Scaffolds to Support Summarizing
Summarizing is one of the most effective activities for improving both comprehension and writing skills (National Reading Panel, 2000; Graham & Perin, 2007). Summarizing enhances comprehension as students select, condense, and synthesize in their own words the big ideas of what they have learned. Summarizing also lets teachers monitor student comprehension. It’s not surprising that the Common Core has devoted one of the ten reading standards to summarizing:
Reading Anchor Standard #2: Determine the central ideas or themes of a text and analyze their development; summarize the key supporting ideas and details.
However, summarizing is a difficult skill to teach and use. In order to summarize, students must be able to understand what they are reading, separate the main ideas from the details, and reduce a large quantity of information to the most important main ideas.
There are several scaffolds that can be provided to students who struggle to write summaries. The first is to provide students a “how to” list for generating a summary that breaks the task down into a series of steps, such as the example below.
How to Write a Summary
- Read the material and identify the main ideas. Distinguish the main ideas from the details.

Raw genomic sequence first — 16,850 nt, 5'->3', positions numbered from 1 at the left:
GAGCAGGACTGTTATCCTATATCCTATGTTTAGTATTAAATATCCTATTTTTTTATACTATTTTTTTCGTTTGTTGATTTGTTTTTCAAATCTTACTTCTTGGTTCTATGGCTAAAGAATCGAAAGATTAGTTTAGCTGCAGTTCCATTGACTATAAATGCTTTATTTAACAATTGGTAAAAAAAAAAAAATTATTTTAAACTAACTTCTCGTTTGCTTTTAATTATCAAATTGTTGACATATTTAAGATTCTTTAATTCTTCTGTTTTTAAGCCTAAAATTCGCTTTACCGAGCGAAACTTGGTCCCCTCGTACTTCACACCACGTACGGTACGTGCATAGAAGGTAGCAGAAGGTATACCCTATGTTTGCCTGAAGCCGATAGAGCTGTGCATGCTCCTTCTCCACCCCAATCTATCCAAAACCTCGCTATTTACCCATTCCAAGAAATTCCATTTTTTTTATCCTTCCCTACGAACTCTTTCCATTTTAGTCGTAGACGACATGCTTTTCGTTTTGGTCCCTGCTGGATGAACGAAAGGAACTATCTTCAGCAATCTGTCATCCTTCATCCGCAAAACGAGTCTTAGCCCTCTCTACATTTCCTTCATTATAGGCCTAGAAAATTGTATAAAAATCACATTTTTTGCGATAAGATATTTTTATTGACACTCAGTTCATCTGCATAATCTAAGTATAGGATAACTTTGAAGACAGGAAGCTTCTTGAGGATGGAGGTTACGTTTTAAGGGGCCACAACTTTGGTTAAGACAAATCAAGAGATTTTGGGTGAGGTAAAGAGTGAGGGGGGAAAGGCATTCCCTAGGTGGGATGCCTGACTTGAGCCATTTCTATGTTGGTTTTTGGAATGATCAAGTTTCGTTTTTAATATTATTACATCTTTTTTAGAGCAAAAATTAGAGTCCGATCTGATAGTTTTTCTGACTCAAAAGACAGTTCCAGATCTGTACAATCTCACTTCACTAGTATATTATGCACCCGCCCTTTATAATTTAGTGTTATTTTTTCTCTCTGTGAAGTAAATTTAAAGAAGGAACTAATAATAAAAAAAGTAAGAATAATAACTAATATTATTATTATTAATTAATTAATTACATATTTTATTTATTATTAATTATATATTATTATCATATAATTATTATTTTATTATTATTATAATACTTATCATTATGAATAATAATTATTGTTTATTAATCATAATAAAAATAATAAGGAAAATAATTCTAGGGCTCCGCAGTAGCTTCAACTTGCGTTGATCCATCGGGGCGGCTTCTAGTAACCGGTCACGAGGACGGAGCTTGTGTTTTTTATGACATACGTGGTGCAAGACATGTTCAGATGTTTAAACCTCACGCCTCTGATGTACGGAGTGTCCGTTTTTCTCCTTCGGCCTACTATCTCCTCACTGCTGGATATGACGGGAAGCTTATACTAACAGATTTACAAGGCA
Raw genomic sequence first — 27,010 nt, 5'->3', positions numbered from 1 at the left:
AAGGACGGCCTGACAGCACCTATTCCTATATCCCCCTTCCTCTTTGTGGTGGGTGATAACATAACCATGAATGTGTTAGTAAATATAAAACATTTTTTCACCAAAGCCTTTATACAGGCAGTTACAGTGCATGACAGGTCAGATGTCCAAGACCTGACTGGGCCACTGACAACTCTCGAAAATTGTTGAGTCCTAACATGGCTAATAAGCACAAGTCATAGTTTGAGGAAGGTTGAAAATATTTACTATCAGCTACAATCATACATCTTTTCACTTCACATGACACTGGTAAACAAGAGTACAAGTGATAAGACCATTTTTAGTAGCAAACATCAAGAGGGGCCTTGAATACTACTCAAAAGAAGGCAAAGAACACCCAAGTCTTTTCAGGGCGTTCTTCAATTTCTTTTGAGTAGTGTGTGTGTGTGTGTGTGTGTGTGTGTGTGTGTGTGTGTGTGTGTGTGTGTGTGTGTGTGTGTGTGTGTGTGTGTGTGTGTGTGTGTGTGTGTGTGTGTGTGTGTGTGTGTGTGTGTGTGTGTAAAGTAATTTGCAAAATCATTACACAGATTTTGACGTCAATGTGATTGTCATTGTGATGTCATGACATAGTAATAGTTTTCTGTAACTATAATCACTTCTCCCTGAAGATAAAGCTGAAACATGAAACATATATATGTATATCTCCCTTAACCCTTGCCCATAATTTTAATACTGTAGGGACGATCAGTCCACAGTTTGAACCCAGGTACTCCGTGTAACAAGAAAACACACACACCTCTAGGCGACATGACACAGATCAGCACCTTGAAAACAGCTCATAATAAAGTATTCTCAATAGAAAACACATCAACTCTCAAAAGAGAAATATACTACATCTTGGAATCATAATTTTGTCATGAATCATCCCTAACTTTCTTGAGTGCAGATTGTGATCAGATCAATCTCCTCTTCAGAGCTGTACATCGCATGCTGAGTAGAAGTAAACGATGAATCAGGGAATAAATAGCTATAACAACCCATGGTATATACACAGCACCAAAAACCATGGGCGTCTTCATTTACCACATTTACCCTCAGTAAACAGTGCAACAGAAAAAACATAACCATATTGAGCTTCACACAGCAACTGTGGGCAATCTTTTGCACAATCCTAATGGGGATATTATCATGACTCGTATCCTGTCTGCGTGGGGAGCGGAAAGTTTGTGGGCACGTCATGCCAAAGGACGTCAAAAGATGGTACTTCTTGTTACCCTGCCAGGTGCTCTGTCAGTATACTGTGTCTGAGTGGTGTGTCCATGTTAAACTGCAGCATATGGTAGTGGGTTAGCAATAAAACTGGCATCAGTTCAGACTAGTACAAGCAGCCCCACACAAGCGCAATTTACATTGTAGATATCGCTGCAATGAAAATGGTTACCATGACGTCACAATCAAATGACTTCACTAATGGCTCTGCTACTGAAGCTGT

- Write the main ideas in phrase form.
- Begin the summary with an introductory statement that lets the reader know the topic you are summarizing.
- Turn the main ideas into sentences, occasionally including details when necessary to convey the main idea.
- Combine the sentences into one or more paragraphs.
- Use transition words to connect the sentences and the paragraphs.
- Proofread the summary for punctuation, spelling, sentence structure, and content.
Teachers can also provide a summarizing template, such as the one used in The Key Comprehension Routine shown here. A copy of this template can be downloaded from the Free Resources section of the Keys to Literacy website.
Here are some additional resources related to teaching summarizing:
- Summarizing (Reading Rockets)
- Teaching Students to Summarize (ASCD)
- The Art and Science of Teaching Summarizing to Comprehend (Educational Leadership)
Summarizing a text that is read by my students is often a difficult task for them. It is also a difficult concept to teach, particularly students with reading comprehension difficulties. The summary template that you have included in your blog is something I would like to try with my students as it will help them organize their thoughts. I particularly love the idea of students first writing short phrases to identify the main points of the text and then asking them to turn those phrases into sentences. Thank you for this post.
Summarizing teaches students how to discern the most important ideas in a text, how to ignore irrelevant information, and how to integrate the central ideas in a meaningful way. Teaching students to summarize improves their memory for what is read.
I like the summary template
This was a very informative way of teaching kids how to Summarize. I enjoyed the video of the Sponge Metaphor. I feel the Summary Template will be very helpful as well.